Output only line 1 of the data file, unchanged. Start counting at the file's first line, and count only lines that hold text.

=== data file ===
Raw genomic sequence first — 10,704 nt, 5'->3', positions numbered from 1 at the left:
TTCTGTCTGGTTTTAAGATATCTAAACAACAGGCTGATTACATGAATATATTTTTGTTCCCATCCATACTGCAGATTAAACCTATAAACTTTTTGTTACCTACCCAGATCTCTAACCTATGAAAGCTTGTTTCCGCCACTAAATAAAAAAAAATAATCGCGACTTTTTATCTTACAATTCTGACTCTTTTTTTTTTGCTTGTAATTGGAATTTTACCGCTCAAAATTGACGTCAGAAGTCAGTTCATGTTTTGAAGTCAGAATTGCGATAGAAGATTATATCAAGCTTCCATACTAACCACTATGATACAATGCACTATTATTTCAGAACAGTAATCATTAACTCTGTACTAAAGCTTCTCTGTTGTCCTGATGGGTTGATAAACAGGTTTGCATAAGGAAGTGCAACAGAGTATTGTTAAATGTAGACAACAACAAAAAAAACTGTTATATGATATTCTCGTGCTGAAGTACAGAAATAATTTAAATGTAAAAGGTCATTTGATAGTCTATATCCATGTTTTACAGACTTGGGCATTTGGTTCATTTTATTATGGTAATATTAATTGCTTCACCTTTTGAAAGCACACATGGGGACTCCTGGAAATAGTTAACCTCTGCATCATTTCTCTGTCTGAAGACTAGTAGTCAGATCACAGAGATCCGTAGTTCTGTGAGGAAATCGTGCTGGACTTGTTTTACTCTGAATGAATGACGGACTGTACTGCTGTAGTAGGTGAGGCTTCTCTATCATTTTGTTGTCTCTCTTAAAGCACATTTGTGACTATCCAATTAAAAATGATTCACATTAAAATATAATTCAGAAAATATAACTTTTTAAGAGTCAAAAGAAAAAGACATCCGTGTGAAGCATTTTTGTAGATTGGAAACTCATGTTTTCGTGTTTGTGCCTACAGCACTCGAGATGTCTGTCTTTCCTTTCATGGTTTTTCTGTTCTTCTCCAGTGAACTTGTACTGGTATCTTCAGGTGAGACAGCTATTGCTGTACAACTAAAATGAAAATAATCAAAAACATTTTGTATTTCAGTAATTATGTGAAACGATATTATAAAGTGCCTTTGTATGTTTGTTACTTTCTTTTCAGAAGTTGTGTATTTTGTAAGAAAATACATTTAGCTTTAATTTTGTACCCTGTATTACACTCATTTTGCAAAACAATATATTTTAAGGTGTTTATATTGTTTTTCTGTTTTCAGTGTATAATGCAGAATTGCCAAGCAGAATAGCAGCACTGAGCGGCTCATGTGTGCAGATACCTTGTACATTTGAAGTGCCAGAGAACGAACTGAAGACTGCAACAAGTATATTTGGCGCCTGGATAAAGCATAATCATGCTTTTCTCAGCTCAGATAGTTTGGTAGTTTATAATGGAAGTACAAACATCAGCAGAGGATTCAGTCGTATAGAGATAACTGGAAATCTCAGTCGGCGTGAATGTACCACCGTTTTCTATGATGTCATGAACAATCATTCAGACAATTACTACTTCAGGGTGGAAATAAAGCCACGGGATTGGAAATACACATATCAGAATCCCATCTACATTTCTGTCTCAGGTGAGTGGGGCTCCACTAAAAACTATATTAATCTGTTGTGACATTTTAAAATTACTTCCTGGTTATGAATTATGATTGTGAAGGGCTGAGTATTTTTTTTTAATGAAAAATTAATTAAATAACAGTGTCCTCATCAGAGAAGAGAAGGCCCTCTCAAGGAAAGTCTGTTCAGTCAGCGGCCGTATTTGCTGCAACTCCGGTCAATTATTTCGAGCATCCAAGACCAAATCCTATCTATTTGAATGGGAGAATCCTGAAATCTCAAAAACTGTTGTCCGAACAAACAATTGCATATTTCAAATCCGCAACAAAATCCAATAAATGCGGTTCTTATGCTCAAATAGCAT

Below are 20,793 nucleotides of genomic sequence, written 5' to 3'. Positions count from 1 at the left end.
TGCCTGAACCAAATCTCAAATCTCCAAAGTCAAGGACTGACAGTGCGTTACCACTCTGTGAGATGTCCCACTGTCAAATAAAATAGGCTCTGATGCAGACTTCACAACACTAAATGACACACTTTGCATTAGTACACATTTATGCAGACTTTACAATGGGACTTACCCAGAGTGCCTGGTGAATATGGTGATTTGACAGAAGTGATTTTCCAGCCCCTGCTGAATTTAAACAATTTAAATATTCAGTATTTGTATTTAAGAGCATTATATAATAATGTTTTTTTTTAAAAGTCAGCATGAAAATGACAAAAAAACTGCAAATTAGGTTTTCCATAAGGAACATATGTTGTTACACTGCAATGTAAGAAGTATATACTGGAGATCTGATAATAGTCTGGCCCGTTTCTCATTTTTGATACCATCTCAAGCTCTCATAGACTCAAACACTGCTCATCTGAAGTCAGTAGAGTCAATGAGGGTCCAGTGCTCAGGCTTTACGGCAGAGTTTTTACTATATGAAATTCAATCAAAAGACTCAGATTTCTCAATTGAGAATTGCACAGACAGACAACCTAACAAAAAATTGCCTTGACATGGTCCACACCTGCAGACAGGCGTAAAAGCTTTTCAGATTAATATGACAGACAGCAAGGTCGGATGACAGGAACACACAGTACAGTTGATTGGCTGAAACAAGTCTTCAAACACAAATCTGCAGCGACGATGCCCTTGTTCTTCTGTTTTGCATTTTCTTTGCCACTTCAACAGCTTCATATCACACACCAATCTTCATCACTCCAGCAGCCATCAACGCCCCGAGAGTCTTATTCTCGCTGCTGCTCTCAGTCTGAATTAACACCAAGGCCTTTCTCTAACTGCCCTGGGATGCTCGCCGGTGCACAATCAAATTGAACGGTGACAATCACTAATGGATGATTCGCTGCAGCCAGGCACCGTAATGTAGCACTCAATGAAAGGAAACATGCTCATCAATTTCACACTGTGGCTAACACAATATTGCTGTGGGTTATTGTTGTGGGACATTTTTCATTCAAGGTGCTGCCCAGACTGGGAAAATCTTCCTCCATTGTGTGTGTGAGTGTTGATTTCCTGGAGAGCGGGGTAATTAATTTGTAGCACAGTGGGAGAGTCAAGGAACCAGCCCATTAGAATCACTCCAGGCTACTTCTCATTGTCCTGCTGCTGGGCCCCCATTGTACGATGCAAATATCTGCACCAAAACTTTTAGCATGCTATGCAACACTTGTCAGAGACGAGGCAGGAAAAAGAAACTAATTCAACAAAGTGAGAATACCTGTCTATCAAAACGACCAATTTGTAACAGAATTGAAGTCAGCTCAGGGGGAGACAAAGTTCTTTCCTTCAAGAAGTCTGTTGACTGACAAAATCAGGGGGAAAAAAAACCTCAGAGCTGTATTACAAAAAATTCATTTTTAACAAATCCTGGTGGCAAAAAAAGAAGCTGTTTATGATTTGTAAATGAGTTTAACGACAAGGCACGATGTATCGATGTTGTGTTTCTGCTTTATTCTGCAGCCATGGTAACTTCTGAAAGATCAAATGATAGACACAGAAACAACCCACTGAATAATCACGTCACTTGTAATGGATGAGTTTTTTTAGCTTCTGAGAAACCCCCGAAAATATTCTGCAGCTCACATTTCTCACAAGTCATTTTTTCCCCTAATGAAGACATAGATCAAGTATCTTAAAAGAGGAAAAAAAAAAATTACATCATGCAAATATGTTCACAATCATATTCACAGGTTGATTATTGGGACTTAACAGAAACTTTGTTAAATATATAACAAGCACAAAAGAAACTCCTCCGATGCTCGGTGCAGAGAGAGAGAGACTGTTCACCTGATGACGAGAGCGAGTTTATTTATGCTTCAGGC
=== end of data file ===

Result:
Raw genomic sequence first — 10,704 nt, 5'->3', positions numbered from 1 at the left: